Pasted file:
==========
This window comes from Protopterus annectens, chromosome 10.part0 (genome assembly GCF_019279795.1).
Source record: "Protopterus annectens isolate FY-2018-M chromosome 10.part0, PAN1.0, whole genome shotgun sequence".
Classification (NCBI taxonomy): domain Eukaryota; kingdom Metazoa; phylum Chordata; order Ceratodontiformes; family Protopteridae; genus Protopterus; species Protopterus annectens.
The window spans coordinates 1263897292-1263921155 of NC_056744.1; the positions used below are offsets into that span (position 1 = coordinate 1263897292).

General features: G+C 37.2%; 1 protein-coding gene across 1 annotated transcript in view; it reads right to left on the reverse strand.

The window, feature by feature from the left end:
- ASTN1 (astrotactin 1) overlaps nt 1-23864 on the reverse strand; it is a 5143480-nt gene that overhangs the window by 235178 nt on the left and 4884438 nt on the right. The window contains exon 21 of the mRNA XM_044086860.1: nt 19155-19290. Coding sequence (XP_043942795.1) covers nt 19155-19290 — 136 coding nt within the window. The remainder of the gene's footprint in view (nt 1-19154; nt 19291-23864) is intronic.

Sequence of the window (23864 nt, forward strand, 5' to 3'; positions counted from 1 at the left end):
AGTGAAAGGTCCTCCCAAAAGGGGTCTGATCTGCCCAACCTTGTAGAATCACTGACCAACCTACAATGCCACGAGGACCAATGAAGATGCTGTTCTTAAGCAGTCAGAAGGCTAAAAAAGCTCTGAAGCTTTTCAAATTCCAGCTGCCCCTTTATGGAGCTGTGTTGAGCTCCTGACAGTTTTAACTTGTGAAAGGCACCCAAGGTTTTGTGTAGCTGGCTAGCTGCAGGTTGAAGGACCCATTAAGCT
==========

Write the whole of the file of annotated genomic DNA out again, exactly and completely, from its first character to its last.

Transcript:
This window comes from Protopterus annectens, chromosome 10.part0 (genome assembly GCF_019279795.1).
Source record: "Protopterus annectens isolate FY-2018-M chromosome 10.part0, PAN1.0, whole genome shotgun sequence".
Classification (NCBI taxonomy): domain Eukaryota; kingdom Metazoa; phylum Chordata; order Ceratodontiformes; family Protopteridae; genus Protopterus; species Protopterus annectens.
The window spans coordinates 1263897292-1263921155 of NC_056744.1; the positions used below are offsets into that span (position 1 = coordinate 1263897292).

General features: G+C 37.2%; 1 protein-coding gene across 1 annotated transcript in view; it reads right to left on the reverse strand.

The window, feature by feature from the left end:
- ASTN1 (astrotactin 1) overlaps nt 1-23864 on the reverse strand; it is a 5143480-nt gene that overhangs the window by 235178 nt on the left and 4884438 nt on the right. The window contains exon 21 of the mRNA XM_044086860.1: nt 19155-19290. Coding sequence (XP_043942795.1) covers nt 19155-19290 — 136 coding nt within the window. The remainder of the gene's footprint in view (nt 1-19154; nt 19291-23864) is intronic.

Sequence of the window (23864 nt, forward strand, 5' to 3'; positions counted from 1 at the left end):
AGTGAAAGGTCCTCCCAAAAGGGGTCTGATCTGCCCAACCTTGTAGAATCACTGACCAACCTACAATGCCACGAGGACCAATGAAGATGCTGTTCTTAAGCAGTCAGAAGGCTAAAAAAGCTCTGAAGCTTTTCAAATTCCAGCTGCCCCTTTATGGAGCTGTGTTGAGCTCCTGACAGTTTTAACTTGTGAAAGGCACCCAAGGTTTTGTGTAGCTGGCTAGCTGCAGGTTGAAGGACCCATTAAGCT